appearance, desires to correspond
with good, decent West Virginia
girl. Address Box 2877.
FOR SALE ? Salt rising and yeast
home made bread. AIbo pies and
cakes. Apply 402 Quincy street.
\HEU, VU. TEU. you - ONE \ OF
TO-OA-V S fcTnll ?
MOvilE ACTBfeSS'lin L~ -ff?
fcEBUS- |=4 U ^
SUBSS UAftll Nou' JliJUf
A Special Feature this S?
J O. *i T\ A _
ana sun uepanmcni is i
Coats, Suits, Di
At Our Usual "UND1
The Stocks are New ant
Your I
We are showing a S
298 t
D, L. Talkington, Well
Known Smith, Dies
D. I.. Talkington, aged 40 years, for
a number of years employed here as
a blacksmith at the A. J. Reynolds
barns, died Sunday at his home on
View 6treet alter a several weeks' 111
uesi. Several years ago Mr. Talking
ton was injured in an accident when
the buggy in which he was ridiug over
turned and [ell over a bank. He had
never fully recovered from the effect:
of the injuries received though had re
nrained actively at work until recently
The deceased was a son of Mr. and
Mrs. Ever Talkington, prominent Ma
rion county residents, and was born or
February lti. 1S72. He came to thn
I city to reside thirteen years ago, coo
ing here trom McClelland, Mar-tit
county. He is survived by his wife
! who was formerly Miss Maude Pit/it
and two children, Mrs. Harry Bartlio
low and Fred U. Talington, both of tnts
city. One brother, Alva Talkingtnu
and three sisters. MrB. Feslus Tooth
man, Mrs. Clyde Crandall and Mrs
Harry Keefer, also survive.
Mr. Talkington was a man of splen
did quijallties and his death has causer
the deepest sorrow in the home am
I among a wide circle of friends.
Funeral services are announced t(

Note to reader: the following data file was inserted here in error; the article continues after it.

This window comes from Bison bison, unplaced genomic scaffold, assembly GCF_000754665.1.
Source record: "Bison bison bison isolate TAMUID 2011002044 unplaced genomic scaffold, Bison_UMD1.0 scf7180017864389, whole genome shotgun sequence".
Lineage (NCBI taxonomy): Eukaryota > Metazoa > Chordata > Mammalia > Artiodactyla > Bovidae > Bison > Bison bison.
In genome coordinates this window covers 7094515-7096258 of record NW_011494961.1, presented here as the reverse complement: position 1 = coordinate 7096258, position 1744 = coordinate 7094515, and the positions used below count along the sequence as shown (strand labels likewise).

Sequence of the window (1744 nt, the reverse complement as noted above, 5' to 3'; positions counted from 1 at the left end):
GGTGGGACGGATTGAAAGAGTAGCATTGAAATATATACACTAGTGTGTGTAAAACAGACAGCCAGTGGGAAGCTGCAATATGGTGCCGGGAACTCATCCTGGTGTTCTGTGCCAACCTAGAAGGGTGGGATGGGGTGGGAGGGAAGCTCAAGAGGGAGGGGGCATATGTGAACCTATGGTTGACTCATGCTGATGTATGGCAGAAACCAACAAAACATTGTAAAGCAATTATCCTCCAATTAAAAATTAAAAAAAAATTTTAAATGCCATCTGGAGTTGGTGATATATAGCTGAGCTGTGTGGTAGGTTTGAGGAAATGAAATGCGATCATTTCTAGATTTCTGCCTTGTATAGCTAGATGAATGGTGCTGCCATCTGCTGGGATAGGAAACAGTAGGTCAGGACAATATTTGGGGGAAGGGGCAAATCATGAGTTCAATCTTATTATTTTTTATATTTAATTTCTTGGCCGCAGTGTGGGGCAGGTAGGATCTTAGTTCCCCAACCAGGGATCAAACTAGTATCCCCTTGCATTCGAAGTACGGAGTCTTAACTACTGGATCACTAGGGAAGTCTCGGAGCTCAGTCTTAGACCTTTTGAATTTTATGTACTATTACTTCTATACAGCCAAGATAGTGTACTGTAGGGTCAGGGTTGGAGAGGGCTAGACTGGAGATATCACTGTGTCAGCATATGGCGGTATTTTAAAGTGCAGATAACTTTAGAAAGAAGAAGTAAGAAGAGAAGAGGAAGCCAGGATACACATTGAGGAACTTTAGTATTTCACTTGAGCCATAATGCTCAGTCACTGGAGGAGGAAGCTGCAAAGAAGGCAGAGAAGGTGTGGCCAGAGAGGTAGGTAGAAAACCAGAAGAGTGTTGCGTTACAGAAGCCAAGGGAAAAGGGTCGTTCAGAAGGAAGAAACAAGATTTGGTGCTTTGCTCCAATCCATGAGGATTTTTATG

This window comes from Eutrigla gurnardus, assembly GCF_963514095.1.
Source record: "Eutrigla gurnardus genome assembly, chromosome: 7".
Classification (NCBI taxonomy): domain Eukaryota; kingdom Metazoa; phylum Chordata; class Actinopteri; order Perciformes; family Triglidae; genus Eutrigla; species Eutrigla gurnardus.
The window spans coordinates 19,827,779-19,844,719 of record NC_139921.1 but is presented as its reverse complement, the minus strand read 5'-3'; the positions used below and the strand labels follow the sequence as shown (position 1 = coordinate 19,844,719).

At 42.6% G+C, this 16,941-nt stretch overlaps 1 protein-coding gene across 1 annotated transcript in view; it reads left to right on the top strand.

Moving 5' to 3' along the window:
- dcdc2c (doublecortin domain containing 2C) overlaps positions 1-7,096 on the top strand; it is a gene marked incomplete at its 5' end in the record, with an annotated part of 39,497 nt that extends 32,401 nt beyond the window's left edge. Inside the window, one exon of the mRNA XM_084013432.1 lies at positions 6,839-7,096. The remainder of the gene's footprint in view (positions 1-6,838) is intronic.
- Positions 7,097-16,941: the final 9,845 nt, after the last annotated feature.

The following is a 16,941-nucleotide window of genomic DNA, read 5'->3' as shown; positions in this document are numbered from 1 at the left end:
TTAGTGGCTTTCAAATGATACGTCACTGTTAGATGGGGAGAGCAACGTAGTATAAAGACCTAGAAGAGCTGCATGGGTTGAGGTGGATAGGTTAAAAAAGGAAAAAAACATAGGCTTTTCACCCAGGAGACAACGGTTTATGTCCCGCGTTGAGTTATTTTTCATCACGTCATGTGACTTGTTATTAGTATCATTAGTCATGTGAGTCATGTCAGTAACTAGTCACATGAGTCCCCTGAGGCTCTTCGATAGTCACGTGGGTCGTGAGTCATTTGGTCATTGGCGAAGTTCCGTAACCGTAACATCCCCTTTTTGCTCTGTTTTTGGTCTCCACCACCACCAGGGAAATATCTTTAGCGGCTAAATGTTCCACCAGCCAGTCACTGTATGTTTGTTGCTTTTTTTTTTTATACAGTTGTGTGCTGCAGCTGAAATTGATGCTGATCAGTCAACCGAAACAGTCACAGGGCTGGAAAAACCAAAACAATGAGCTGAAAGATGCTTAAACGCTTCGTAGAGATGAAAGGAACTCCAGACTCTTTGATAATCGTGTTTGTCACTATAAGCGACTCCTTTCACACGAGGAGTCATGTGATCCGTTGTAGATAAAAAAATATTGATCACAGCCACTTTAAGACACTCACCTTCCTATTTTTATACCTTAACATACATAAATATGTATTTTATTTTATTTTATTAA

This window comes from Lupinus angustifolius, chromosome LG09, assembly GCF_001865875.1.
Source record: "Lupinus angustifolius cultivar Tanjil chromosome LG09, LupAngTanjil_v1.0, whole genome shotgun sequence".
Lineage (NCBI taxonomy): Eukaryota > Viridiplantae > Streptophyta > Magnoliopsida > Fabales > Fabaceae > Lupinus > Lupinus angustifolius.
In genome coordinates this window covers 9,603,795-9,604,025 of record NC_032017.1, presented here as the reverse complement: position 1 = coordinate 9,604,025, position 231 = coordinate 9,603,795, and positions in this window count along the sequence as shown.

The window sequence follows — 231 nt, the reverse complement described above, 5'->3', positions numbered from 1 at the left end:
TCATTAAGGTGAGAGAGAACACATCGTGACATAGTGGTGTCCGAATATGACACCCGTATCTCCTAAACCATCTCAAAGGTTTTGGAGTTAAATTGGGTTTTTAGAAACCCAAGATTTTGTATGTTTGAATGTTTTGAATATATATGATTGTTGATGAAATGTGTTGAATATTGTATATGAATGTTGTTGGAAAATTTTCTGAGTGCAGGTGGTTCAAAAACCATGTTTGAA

be held on Tuesday morning ut 1
o'clock from the residence and tin
body will be taken to Bethel Chape
where services will also be held and In
terment made.
Guest of Miss Hurst.
Miss Betty Fownes. of Oakland
Pittsburgh, is the guest for the weol
of Miss Mary Moulds Hurst on Be
noni avenue. She will return lionit
next Sunday accompanied by Mis.
Fiurst who will re-enter the Winchestei
school for girls in the Cast End.
! ;
A now mnrnltanl (olUsmo
cci i list I li S camil
I the Princess theatre by the Wool
i ;
, j. deli
Xext to PostofTioe 1
William Fox offers here a new
a thrilling story of the present tin
and international spies are interwt
est entitled
the star is r
that many.)?by blos
ti?7?: rr?
'"^3^ /uoW MJkNY OP '{
P ^?(ONt time 7^,
nSweWTr "what
.C?SS?>2^ frMKwCWffSYto
JLTili? ill
fl Jfcj#-, tomob CLOW? |H
a U-W Vapkl ?=ot ' l\
Ir ?jxvugtt.s . vgl
ason in Our Women's Cloak V
i comprehensive showing of , I
* 1
resses ana aiKiris
I Complete and Ready for
plendid Assortment of
0 7.5Q I
1 ! WANTED?A position at once. Hous* ;
! work of any kind. Would Ilka to J
, stay on place. Corine Turnage, (Col- |
> ored) Worthington. 9-24-3t-2879 |ll
GRAND Theatre I I
Rousing Musical Comedy
; The Million Dollar Doll |
The New 1918 8,1?
j Musical Knock-Out |] .
Original Cast and Production, H p,
\ with
I Harvey & Harold Orr B
Augmented Orchestra!
Prices $1.50, $1, 75c, 50c, B |
> and 25c.
ilishment will be opened next door to j
len Mills Tailoring Company.
,,, Manager.
. Fairmont " J|
Next to Princess jX
- II
LSON Today 1
screen drama with a new angle, and 0.J
re. A call to the colors, a sweetheart
rv?n Into a story of tremendous Inter- 9|
. Pearson
ova in "The Undying Flame" and a
A Midnight Belle."
5SER0 * B
IT) 1 fl
r ) -
'' * Jfi- SSMMMt' |P